As for the self esteem, I have an appointment with the GP to see about a councellor....I know all this is stemming from self eesteem.....Her father and i divorced when she was only 18months old and once i paid him off we didn't see him again(nor have his parents incidentally, ane this is since 1998). I am remarried and we have a daughter who is 3. All complicated, i know. I have always been worried that the rejection by her birth father will cause problems in the future and i am sure this is the cause of her seeking affection/acceptance from boys.
Moving schools isn't really an option- she is at a great grammar school and will not move to the Grammar in our town ( we have told her she can) but has suggested moving to a secondary school which i wont allow as it would mean a move in 2 years for alevels to the other grammar anyway, so pointless.
I am so, so worried about raising a girl with no confidence or self esteem who ends up in bad relationships as an adult.
Hopefully the doctor will ahve some suggestions. I did go to see him last year when we found the original messages on the internet, but it was no use as he wanted her to come in and talk to him and she refused. Wish me luck! x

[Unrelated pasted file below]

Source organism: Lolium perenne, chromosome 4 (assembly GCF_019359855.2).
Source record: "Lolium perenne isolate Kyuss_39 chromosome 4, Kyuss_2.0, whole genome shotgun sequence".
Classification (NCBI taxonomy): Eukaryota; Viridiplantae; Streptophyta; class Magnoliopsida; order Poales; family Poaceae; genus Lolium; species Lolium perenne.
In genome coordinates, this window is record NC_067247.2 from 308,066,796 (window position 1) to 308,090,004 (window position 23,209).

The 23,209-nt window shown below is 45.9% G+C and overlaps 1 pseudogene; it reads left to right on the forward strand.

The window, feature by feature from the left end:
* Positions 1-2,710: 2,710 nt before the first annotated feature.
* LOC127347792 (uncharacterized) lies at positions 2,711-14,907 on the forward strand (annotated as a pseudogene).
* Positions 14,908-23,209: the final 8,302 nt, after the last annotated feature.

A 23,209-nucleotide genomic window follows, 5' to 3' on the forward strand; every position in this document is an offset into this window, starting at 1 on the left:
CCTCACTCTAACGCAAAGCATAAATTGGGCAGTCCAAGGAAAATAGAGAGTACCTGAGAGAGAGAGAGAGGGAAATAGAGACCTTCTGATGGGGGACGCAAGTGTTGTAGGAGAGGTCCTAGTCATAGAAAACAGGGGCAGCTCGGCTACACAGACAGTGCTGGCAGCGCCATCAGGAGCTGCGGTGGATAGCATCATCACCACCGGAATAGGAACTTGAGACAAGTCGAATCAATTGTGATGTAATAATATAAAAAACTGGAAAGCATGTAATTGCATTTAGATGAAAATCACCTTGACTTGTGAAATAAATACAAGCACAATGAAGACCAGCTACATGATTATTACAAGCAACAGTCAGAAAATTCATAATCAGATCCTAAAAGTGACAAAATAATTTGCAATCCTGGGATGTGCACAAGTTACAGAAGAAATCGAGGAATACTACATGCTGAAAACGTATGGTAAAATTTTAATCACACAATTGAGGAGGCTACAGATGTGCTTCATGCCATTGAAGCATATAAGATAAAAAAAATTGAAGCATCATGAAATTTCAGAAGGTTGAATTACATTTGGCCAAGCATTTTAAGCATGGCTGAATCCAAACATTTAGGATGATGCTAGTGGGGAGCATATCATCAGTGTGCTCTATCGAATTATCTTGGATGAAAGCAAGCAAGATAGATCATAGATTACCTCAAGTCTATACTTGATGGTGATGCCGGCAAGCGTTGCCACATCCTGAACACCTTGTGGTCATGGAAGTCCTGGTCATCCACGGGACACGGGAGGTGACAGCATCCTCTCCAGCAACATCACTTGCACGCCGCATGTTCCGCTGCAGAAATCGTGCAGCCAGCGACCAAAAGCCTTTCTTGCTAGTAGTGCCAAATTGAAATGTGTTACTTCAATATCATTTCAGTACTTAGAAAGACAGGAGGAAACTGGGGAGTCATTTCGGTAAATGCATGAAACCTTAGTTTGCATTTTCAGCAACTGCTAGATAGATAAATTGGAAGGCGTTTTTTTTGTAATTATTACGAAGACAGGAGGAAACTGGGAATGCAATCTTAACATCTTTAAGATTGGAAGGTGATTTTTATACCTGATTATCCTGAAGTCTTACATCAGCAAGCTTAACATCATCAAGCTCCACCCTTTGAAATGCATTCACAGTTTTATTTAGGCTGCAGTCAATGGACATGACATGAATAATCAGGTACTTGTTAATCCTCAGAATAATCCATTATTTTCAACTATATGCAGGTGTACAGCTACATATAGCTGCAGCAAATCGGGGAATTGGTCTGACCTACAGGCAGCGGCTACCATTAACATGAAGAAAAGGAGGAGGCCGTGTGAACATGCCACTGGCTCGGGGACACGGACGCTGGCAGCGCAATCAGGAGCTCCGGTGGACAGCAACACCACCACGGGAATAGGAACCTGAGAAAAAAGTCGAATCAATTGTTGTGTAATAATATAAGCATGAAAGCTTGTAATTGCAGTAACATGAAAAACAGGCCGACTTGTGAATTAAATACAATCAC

EvilAntsAndMiasmas Mon 18-Oct-10 16:16:39

Hi Mary

It's really nice that you have a good relationship with her, and spend time together etc (really sad IMO when parents abandon their teenage DC to fester in their rooms). She must love you a lot, but at the same time be very embarrassed by what has been revealed. I think would have probably died of shame on the spot if my mum had read my emails/texts to boys and they weren't even very rude! blush I think it's a really good idea that she go and talk to the doctor about sexual health advice etc. Sex education is generally completely crap, and she might not want to hear it from you (although do try, especially the "where you can get condoms from" bit, and about the pill). At around that age my mother, wonderful woman that she is, said that I might want a separate doctor to the family doc, and set me up with a female GP. Can you do something like this? It was much better for me to speak privately to nice female doctor rather than male Dr _ who had looked after me as a kid.

Great that the schools are reacting well, and keep up the pressure.

Does she do any activities outside of school? What are her interests? For many teenagers knowing that they can get away from school people and see different friends at Scouts/band practice/youth theatre is a lifeline.

EvilAntsAndMiasmas Mon 18-Oct-10 16:19:32

Also try to talk about the future a lot. IME yr 10 & 11 are better than years 7-9. Will she be going to a separate school/FE college to do A-levels or whatever?

Does she have ambitions for the future? She needs to have her eyes on the future both to give her something to aim for (i.e. not get pregnant by some idiot now), and to remind her that this time of her life will pass and she will move on to better things.